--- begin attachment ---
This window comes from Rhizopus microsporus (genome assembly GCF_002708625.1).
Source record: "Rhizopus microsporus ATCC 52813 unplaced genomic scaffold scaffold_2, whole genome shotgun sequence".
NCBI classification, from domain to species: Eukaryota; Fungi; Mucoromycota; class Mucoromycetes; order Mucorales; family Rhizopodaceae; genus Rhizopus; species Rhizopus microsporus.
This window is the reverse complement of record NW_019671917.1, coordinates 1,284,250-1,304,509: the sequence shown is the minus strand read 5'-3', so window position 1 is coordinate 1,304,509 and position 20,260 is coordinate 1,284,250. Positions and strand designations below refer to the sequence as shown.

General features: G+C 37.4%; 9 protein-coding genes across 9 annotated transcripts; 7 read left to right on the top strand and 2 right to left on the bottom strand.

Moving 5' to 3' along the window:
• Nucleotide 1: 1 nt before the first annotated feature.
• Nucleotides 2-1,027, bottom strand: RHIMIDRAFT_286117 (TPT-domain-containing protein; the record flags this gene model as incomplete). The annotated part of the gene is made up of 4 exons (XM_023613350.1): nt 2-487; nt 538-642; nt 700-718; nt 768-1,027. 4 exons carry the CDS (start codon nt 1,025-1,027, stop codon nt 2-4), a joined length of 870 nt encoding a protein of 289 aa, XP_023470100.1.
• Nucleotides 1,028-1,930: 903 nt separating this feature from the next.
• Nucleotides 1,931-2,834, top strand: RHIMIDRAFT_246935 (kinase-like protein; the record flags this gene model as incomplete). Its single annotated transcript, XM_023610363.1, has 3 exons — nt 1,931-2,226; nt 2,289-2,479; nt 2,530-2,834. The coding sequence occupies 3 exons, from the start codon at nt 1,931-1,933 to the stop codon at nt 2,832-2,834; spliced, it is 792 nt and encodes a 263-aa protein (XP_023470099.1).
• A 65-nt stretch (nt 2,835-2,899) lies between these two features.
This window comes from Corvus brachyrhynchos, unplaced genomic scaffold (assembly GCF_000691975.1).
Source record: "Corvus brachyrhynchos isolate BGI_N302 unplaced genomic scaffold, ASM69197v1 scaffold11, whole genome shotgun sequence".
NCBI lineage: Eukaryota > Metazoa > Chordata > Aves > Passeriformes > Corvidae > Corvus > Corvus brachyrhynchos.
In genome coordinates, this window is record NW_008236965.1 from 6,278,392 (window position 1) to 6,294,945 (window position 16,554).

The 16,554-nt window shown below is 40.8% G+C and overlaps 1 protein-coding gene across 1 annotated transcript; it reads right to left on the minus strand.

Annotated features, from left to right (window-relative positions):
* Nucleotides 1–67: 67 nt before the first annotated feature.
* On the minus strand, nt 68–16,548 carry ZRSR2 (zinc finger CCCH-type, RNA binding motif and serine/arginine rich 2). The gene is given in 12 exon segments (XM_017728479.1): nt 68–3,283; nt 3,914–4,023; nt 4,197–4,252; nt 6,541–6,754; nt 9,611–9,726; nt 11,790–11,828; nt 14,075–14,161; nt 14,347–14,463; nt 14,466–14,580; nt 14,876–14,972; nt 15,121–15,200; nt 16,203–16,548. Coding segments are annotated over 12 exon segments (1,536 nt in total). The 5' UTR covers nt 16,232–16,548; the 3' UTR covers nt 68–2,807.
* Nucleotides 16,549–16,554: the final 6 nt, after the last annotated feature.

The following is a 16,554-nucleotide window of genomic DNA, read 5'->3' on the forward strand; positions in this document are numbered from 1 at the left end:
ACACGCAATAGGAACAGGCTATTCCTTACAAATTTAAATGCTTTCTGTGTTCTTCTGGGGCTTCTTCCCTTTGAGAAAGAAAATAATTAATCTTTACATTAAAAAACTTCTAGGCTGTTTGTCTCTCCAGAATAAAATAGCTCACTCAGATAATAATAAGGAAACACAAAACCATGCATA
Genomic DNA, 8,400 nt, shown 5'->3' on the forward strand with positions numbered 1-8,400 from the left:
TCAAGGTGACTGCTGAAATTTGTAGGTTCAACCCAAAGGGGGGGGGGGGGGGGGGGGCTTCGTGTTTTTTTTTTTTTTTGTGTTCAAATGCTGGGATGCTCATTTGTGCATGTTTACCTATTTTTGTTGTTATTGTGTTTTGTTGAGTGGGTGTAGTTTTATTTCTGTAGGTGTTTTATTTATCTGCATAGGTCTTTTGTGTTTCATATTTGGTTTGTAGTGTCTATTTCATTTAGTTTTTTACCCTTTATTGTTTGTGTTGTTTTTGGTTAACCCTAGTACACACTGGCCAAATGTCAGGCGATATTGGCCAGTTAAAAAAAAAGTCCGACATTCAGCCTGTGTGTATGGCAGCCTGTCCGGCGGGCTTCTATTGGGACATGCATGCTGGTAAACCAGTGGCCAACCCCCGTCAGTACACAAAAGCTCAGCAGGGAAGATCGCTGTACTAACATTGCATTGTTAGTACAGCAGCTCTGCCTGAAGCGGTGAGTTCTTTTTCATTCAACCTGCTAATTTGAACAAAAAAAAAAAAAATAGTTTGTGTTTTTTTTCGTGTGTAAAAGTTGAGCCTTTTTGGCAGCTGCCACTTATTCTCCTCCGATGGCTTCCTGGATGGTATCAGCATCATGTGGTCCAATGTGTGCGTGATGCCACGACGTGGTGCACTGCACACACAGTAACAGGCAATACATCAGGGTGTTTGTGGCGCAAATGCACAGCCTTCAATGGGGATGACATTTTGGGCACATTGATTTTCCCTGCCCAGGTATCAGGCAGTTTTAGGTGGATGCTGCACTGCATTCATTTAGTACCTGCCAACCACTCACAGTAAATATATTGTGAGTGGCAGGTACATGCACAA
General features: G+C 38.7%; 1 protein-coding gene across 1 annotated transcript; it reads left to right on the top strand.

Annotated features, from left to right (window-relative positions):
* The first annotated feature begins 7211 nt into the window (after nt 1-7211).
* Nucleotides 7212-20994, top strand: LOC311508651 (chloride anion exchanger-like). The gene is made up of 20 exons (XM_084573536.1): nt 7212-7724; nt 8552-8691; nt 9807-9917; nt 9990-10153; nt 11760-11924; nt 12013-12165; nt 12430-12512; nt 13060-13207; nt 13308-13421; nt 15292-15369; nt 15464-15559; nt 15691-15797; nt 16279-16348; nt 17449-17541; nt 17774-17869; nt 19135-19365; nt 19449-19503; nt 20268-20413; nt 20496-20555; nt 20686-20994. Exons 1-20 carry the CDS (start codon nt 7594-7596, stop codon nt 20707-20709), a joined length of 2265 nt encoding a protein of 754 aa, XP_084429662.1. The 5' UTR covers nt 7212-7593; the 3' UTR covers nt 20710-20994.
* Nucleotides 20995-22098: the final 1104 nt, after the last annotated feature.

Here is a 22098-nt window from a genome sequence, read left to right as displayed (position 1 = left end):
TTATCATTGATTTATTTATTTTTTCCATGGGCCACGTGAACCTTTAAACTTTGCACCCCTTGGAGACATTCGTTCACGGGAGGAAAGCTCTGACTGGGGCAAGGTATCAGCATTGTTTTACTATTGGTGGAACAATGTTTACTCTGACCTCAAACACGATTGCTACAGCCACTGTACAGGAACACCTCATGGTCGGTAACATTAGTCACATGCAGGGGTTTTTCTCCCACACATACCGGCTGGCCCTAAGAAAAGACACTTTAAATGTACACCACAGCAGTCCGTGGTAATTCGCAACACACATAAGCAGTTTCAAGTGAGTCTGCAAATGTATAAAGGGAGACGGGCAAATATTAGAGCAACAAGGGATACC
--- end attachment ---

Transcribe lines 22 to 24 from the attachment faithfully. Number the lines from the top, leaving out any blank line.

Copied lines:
ACACGCAATAGGAACAGGCTATTCCTTACAAATTTAAATGCTTTCTGTGTTCTTCTGGGGCTTCTTCCCTTTGAGAAAGAAAATAATTAATCTTTACATTAAAAAACTTCTAGGCTGTTTGTCTCTCCAGAATAAAATAGCTCACTCAGATAATAATAAGGAAACACAAAACCATGCATA
Genomic DNA, 8,400 nt, shown 5'->3' on the forward strand with positions numbered 1-8,400 from the left:
TCAAGGTGACTGCTGAAATTTGTAGGTTCAACCCAAAGGGGGGGGGGGGGGGGGGGGCTTCGTGTTTTTTTTTTTTTTTGTGTTCAAATGCTGGGATGCTCATTTGTGCATGTTTACCTATTTTTGTTGTTATTGTGTTTTGTTGAGTGGGTGTAGTTTTATTTCTGTAGGTGTTTTATTTATCTGCATAGGTCTTTTGTGTTTCATATTTGGTTTGTAGTGTCTATTTCATTTAGTTTTTTACCCTTTATTGTTTGTGTTGTTTTTGGTTAACCCTAGTACACACTGGCCAAATGTCAGGCGATATTGGCCAGTTAAAAAAAAAGTCCGACATTCAGCCTGTGTGTATGGCAGCCTGTCCGGCGGGCTTCTATTGGGACATGCATGCTGGTAAACCAGTGGCCAACCCCCGTCAGTACACAAAAGCTCAGCAGGGAAGATCGCTGTACTAACATTGCATTGTTAGTACAGCAGCTCTGCCTGAAGCGGTGAGTTCTTTTTCATTCAACCTGCTAATTTGAACAAAAAAAAAAAAAATAGTTTGTGTTTTTTTTCGTGTGTAAAAGTTGAGCCTTTTTGGCAGCTGCCACTTATTCTCCTCCGATGGCTTCCTGGATGGTATCAGCATCATGTGGTCCAATGTGTGCGTGATGCCACGACGTGGTGCACTGCACACACAGTAACAGGCAATACATCAGGGTGTTTGTGGCGCAAATGCACAGCCTTCAATGGGGATGACATTTTGGGCACATTGATTTTCCCTGCCCAGGTATCAGGCAGTTTTAGGTGGATGCTGCACTGCATTCATTTAGTACCTGCCAACCACTCACAGTAAATATATTGTGAGTGGCAGGTACATGCACAA